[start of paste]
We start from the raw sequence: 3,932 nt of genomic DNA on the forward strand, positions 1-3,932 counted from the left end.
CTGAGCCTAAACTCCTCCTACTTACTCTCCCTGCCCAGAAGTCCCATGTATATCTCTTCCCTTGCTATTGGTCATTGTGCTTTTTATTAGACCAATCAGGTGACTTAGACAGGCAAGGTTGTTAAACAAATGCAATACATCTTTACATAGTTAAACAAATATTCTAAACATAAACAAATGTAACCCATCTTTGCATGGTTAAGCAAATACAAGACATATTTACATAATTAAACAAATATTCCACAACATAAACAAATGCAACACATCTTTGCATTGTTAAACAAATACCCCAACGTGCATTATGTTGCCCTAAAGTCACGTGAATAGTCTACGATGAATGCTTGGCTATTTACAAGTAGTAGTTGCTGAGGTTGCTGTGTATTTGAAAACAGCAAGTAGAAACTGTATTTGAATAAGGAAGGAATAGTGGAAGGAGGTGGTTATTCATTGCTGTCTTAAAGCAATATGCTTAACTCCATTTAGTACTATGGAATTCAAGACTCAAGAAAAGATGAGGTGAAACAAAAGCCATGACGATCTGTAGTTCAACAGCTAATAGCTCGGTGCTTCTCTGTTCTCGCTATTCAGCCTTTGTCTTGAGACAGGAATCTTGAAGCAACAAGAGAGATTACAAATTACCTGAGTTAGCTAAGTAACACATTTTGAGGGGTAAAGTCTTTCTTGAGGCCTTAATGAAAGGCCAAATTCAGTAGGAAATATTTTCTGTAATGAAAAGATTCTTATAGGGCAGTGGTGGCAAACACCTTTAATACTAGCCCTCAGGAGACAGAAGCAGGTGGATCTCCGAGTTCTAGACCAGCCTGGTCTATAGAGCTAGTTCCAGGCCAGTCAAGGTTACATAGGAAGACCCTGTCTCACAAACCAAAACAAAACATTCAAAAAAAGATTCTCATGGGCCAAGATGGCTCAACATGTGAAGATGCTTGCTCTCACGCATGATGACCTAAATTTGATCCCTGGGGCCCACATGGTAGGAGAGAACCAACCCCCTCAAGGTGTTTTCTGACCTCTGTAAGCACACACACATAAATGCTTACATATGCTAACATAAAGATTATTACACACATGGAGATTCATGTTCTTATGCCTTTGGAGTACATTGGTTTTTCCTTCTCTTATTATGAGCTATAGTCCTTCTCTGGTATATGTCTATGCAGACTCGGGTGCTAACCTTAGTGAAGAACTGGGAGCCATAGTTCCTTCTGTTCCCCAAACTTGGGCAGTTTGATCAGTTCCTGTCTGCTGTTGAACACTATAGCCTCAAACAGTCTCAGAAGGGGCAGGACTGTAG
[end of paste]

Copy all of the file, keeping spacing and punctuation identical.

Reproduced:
We start from the raw sequence: 3,932 nt of genomic DNA on the forward strand, positions 1-3,932 counted from the left end.
CTGAGCCTAAACTCCTCCTACTTACTCTCCCTGCCCAGAAGTCCCATGTATATCTCTTCCCTTGCTATTGGTCATTGTGCTTTTTATTAGACCAATCAGGTGACTTAGACAGGCAAGGTTGTTAAACAAATGCAATACATCTTTACATAGTTAAACAAATATTCTAAACATAAACAAATGTAACCCATCTTTGCATGGTTAAGCAAATACAAGACATATTTACATAATTAAACAAATATTCCACAACATAAACAAATGCAACACATCTTTGCATTGTTAAACAAATACCCCAACGTGCATTATGTTGCCCTAAAGTCACGTGAATAGTCTACGATGAATGCTTGGCTATTTACAAGTAGTAGTTGCTGAGGTTGCTGTGTATTTGAAAACAGCAAGTAGAAACTGTATTTGAATAAGGAAGGAATAGTGGAAGGAGGTGGTTATTCATTGCTGTCTTAAAGCAATATGCTTAACTCCATTTAGTACTATGGAATTCAAGACTCAAGAAAAGATGAGGTGAAACAAAAGCCATGACGATCTGTAGTTCAACAGCTAATAGCTCGGTGCTTCTCTGTTCTCGCTATTCAGCCTTTGTCTTGAGACAGGAATCTTGAAGCAACAAGAGAGATTACAAATTACCTGAGTTAGCTAAGTAACACATTTTGAGGGGTAAAGTCTTTCTTGAGGCCTTAATGAAAGGCCAAATTCAGTAGGAAATATTTTCTGTAATGAAAAGATTCTTATAGGGCAGTGGTGGCAAACACCTTTAATACTAGCCCTCAGGAGACAGAAGCAGGTGGATCTCCGAGTTCTAGACCAGCCTGGTCTATAGAGCTAGTTCCAGGCCAGTCAAGGTTACATAGGAAGACCCTGTCTCACAAACCAAAACAAAACATTCAAAAAAAGATTCTCATGGGCCAAGATGGCTCAACATGTGAAGATGCTTGCTCTCACGCATGATGACCTAAATTTGATCCCTGGGGCCCACATGGTAGGAGAGAACCAACCCCCTCAAGGTGTTTTCTGACCTCTGTAAGCACACACACATAAATGCTTACATATGCTAACATAAAGATTATTACACACATGGAGATTCATGTTCTTATGCCTTTGGAGTACATTGGTTTTTCCTTCTCTTATTATGAGCTATAGTCCTTCTCTGGTATATGTCTATGCAGACTCGGGTGCTAACCTTAGTGAAGAACTGGGAGCCATAGTTCCTTCTGTTCCCCAAACTTGGGCAGTTTGATCAGTTCCTGTCTGCTGTTGAACACTATAGCCTCAAACAGTCTCAGAAGGGGCAGGACTGTAG